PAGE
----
Buxworth Bypasses

Taking in two favourite hilly cycling lanes either side of Buxworth in the central High Peak, this figure-of-eight loop is the perfect add-on to a ride down the Peak Forest Canal and its Tramway Trail, if you want to stretch your legs that bit further.

Route details

What’s in a name? Perhaps “Buxworth Bypasses” isn’t a very evocative title for what is a very scenic and fun romp, part-way up the sides of Eccles Pike and Chinley Churn. In the late 1920s, the residents of then “Bugsworth” weren’t happy either.

Believing the name to be somewhat ugly, on 16th April 1930 they eventually succeeded in renaming their village to Buxworth, associating it more with the stately spa town of Buxton. Even the railway station, now long since closed to passengers, was renamed.

Approaching the sharpest drop in Back Eccles Lane, at Eccles Fold. Brierley Green and Whaley Moor are in the distance.
Approaching the sharpest drop in Back Eccles Lane, at Eccles Fold. Brierley Green and Whaley Moor are in the distance.

Then, in a cruel twist of fate, over fifty years later, the village was ingloriously split in two by a dual carriageway. The A6 Chapel-en-le-Frith Bypass sliced right through the village in the late 1980s, cutting along the Black Brook valley despite mostly providing a reprieve for the main road on entirely the other side of Eccles Pike.

In that swathe of destruction, it’s remarkable that both the derelict transshipment basin at the end of the Upper Peak Forest Canal and the course of the Peak Forest Tramway escaped relatively unscathed, both included in this route. The reborn wharf is now a popular attraction for the village and still known as… Bugsworth Basin.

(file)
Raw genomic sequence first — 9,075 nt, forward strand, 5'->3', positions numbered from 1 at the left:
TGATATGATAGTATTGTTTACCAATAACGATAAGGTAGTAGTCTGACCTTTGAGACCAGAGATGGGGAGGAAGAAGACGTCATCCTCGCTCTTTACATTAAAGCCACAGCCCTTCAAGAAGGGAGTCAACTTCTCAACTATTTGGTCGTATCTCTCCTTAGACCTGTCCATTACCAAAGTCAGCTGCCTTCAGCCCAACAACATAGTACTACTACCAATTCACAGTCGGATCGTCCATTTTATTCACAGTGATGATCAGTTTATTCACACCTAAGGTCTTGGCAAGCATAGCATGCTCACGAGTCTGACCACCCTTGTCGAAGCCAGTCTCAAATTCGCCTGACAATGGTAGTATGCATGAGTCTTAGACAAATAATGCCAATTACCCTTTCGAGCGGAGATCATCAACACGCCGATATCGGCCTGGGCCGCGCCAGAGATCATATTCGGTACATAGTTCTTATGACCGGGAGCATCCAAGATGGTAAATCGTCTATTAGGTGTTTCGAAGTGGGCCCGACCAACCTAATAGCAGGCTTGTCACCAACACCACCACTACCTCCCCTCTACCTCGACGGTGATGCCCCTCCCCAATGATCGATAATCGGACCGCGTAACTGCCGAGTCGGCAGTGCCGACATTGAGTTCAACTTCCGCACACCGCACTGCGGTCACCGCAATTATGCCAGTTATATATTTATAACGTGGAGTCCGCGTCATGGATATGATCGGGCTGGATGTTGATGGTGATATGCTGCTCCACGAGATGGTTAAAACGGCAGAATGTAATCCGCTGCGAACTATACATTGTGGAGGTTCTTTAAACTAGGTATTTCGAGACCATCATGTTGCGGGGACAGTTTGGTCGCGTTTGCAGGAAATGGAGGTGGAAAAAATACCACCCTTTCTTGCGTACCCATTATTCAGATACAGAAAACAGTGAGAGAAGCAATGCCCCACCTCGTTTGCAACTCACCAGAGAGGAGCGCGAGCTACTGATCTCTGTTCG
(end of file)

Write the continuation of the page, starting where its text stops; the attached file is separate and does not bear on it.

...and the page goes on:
The history of the other half of this route is harder to spot. Despite the area around Dolly Lane being home to several collieries and coal pits in the 19th Century, including a tramway from Dolly Pit down to the lime kilns at Bugsworth, it’s today a thoroughly grassy, green hillside. One local legend is that the pit, and then the lane, took its name from a young woman who, following an ill-fated love affair with a mine worker, threw herself to her death down the mine shaft.

Today, the new A6 certainly makes itself known audibly, but decades of tree growth have concealed it fairly well from the two halves of the village and the glorious hills around it. Though it’s legal to cycle on, it should be avoided at all costs. This route on quiet and moderately challenging lanes alongside shows that by leaving the car at home and bypassing the bypass out to the Peak District, there’s so much more to explore, so much closer to home.

Route map

The route stats featured here are automatically generated by Komoot. For the most accurate guide, please refer to the route details above, based on actual rides recorded by Strava.